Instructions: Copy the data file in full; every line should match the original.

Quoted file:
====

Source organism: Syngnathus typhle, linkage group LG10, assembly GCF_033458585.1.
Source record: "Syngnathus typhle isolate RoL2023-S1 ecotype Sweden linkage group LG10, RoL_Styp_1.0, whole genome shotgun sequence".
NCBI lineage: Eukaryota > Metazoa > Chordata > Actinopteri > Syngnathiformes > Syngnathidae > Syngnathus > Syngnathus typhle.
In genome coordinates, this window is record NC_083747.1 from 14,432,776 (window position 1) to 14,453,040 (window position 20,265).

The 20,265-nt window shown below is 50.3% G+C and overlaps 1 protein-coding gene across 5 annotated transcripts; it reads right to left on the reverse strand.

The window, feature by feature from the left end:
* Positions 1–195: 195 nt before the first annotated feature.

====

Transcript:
Source organism: Syngnathus typhle, linkage group LG10, assembly GCF_033458585.1.
Source record: "Syngnathus typhle isolate RoL2023-S1 ecotype Sweden linkage group LG10, RoL_Styp_1.0, whole genome shotgun sequence".
NCBI lineage: Eukaryota > Metazoa > Chordata > Actinopteri > Syngnathiformes > Syngnathidae > Syngnathus > Syngnathus typhle.
In genome coordinates, this window is record NC_083747.1 from 14,432,776 (window position 1) to 14,453,040 (window position 20,265).

The 20,265-nt window shown below is 50.3% G+C and overlaps 1 protein-coding gene across 5 annotated transcripts; it reads right to left on the reverse strand.

The window, feature by feature from the left end:
* Positions 1–195: 195 nt before the first annotated feature.